Toyoto Employee Worked to Death, Japanese Court Rules

by Medindia Content Team on  December 1, 2007 at 2:29 PM General Health News   - G J E 4
Toyoto Employee Worked to Death, Japanese Court Rules
More confirmation of karoshi or death due to overwork among Japanese.

A district judge has overturned the labour ministry's decision not to compensate the widow of a Toyota worker. The company had claimed the man had only logged 45 hours of overtime in the month before he died.

But the Nagoya district court ruled Friday that the employee had worked far more than that, said Yomiuri Online, a Japanese news website.

"We want to think of how to respond to this ruling by discussing it with relevant agencies," an official at the Toyota Labor Standards Inspection Office said.

The employee, who was working at a Toyota factory in central Japan, died of irregular heartbeat in February 2002 after passing out in the factory around 4 a.m.

"(The employee) worked for extremely long hours and the relationship between his work and death is strong," Yomiuri Online quoted Judge Toshiro Tamiya as saying.

Toyota said in a statement it would further improve the management of its employees' health.

Overworking is a serious issue in Japan, where an average worker uses less than 50 percent of paid holidays, according to government data.

In fiscal year 2005-2006, the labor ministry received 315 requests for compensation from the bereaved families of workers who died of strokes and other illnesses seen as work-related.

Virginia Tech University management professor Richard Wokutch has reported that "karoshi," or "death due to overwork," is one of the most controversial health issue in Japan. And there is an indication that Japanese companies may be exporting stressful work conditions to their overseas operations, he says.

"The problem with karoshi is it's ambiguous and it's political," says Wokutch. "Karoshi refers to a wide range of medical conditions believed to be work-related, that result in death, serious injury, or illness, and there have been several lawsuits by family members claiming someone has died from unusual stress at work. But there's a gray area. Was the person going to have the heart attack anyway? Or was death a result of overwork?

"People have used the term to refer to suicides, ulcers, insomnia, back pain, writer's cramp ... even impotence," he says. They believe that karoshi results not only from work conditions such as a fast work pace or long hours, but also from other, indirect factors, such as long commutes, cramped living spaces, and inadequate sleep and exercise.

"Given the imprecise definition of karoshi and the controversy over whether individual cases are work related, estimates of the number of karoshi cases vary greatly," Wokutch says. On the high end, the National Defense Counsel for Victims of Karoshi estimates that excessive work contributes to the deaths of more than 10,000 Japanese workers each year. Official government figures are much lower (though there is no actual category for karoshi cases); the lowest estimates are based on the average of 620 karoshi claims for death or disability submitted each year since 1987.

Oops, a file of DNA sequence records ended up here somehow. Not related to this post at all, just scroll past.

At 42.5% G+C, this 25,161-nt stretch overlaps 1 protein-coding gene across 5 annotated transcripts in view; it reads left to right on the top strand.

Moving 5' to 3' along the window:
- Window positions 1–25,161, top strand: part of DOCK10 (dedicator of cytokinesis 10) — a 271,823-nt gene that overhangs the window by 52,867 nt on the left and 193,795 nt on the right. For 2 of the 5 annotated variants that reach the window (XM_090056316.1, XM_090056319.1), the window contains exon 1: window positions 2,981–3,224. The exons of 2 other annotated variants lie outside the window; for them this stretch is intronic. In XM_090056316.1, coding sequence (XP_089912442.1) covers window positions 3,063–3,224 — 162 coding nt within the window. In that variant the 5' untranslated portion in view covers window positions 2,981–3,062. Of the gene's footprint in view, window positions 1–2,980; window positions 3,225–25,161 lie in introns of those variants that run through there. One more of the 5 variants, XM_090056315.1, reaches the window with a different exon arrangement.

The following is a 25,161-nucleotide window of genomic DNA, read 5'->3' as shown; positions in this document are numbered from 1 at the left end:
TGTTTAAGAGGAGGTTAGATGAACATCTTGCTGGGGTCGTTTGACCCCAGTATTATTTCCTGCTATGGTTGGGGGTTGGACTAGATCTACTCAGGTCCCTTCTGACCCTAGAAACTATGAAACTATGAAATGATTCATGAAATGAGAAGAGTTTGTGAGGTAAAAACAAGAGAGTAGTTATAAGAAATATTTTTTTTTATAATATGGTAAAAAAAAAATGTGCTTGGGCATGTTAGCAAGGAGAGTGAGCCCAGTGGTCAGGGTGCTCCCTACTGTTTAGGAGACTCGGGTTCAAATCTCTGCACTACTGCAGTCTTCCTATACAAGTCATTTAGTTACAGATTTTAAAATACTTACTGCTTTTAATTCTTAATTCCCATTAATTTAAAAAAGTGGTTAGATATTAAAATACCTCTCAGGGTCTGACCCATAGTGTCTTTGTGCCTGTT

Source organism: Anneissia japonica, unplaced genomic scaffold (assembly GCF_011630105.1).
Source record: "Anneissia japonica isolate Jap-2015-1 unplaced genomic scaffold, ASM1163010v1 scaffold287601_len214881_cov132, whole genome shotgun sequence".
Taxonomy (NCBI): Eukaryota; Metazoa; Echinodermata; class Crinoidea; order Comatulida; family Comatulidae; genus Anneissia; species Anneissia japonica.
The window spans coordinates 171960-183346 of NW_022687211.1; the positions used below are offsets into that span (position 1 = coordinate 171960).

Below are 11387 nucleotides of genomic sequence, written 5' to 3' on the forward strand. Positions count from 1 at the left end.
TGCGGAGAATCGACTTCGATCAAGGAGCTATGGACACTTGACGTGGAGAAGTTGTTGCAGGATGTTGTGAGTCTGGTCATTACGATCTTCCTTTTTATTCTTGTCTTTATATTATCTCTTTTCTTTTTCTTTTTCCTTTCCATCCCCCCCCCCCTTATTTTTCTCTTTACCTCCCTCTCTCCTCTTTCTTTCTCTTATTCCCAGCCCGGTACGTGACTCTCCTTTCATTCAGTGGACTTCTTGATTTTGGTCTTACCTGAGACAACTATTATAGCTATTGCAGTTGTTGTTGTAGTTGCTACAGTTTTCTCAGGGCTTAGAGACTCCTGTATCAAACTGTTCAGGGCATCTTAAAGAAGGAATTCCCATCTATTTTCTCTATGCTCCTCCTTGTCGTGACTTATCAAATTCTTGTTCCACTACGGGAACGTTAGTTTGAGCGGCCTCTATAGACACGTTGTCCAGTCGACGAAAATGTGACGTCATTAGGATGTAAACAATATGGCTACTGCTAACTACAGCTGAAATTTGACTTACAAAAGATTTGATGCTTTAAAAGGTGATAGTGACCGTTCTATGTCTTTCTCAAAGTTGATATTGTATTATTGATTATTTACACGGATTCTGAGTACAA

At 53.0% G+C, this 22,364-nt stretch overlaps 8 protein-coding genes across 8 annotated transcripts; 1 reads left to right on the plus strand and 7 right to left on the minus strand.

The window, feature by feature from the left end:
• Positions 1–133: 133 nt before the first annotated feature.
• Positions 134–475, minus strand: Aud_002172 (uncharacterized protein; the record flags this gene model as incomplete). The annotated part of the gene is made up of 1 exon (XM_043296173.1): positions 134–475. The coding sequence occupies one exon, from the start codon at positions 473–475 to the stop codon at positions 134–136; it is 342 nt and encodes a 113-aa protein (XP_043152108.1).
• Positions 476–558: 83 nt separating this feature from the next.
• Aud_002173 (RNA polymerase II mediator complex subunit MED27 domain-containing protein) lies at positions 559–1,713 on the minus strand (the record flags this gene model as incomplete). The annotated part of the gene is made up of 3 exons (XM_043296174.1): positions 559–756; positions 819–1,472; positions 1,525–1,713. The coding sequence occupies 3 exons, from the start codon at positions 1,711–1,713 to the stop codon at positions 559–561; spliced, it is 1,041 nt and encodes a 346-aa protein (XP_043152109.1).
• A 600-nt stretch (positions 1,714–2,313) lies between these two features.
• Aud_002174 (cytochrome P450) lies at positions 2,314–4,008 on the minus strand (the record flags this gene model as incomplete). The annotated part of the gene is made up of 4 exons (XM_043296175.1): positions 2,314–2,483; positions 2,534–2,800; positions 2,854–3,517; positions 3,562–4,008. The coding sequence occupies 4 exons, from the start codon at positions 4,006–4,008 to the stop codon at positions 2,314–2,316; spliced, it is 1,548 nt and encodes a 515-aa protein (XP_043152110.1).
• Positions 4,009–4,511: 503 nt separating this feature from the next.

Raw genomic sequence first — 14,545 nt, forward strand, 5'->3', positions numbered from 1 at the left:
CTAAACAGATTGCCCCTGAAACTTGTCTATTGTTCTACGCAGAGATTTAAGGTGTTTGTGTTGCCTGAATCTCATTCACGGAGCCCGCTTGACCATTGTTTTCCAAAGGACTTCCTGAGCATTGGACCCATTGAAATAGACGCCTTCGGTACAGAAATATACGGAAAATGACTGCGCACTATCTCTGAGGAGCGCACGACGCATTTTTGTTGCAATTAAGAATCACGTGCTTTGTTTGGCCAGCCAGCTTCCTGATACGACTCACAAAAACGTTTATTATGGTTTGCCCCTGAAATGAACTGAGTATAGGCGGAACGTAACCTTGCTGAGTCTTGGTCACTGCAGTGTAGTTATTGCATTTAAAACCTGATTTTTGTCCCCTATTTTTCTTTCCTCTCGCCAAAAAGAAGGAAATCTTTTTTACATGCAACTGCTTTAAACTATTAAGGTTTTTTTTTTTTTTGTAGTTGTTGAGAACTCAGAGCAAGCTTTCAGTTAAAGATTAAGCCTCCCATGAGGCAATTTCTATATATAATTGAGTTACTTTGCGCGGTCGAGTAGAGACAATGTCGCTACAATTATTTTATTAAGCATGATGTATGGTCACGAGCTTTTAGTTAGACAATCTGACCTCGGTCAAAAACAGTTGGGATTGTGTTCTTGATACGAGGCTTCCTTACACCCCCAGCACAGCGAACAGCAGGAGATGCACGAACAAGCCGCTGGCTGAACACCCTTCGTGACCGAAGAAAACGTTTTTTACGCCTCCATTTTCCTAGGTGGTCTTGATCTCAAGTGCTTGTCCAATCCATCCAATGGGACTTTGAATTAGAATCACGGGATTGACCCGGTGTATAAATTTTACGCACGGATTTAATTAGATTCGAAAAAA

In trying to make a judgment between the claim of 10,000 deaths and fewer than 700 claims filed per year, "you have to look at the statistics for death and injury from a variety of causes to determine which are most likely to be work-related, based on similar studies done in previous years in other countries," the researcher explains. "Because the Japanese are not a litigious people, we know that 700 is probably too low."

Wokutch also conducted research at Japanese auto plants in Japan and the United States -- not only to determine the extent of karoshi, but to look at whether stressful work practices are being exported to the U.S. He says similar maladies undoubtedly occur in other countries, but he did not know of any other country that classified such problems under a single rubric. "In the United States, the standards for determining whether a karoshi-like illness or fatality should be recognized as being work related would depend on the standards of the workers' compensation program in the state where the incident occurred."

Wokutch has found a high rate of cumulative trauma disorders, such as carpal tunnel syndrome, among workers in Japanese auto plants in the U.S. These injuries can be a result of the fast pace and repetitive tasks of the assembly line.

"Cumulative trauma disorders are not as much of a problem in Japan," he says. One theory is that in Japan, the assembly line can be built to 'fit' the typical Japanese worker's size and strength. However, in the U.S., men and women of diverse size and strength make up the workforce. Another theory as to why there are fewer complaints of cumulative trauma disorders in Japan is "the Japanese may be more accustomed to working with pain," Wokutch suggests. "There is a sense that it is dishonorable to complain."

The Japanese have taken various steps to alleviate karoshi. The government has sponsored efforts to reduce the work week, encourage more leisure activities, and promote worker health. Still, Wokutch says, many of these measures are seen as mere "window dressing." At the same time, statements made by Japanese business and government leaders criticizing the work ethic in the United States and other Western countries have sent conflicting signals about the need to reduce work stress in Japan.

Source: Medindia

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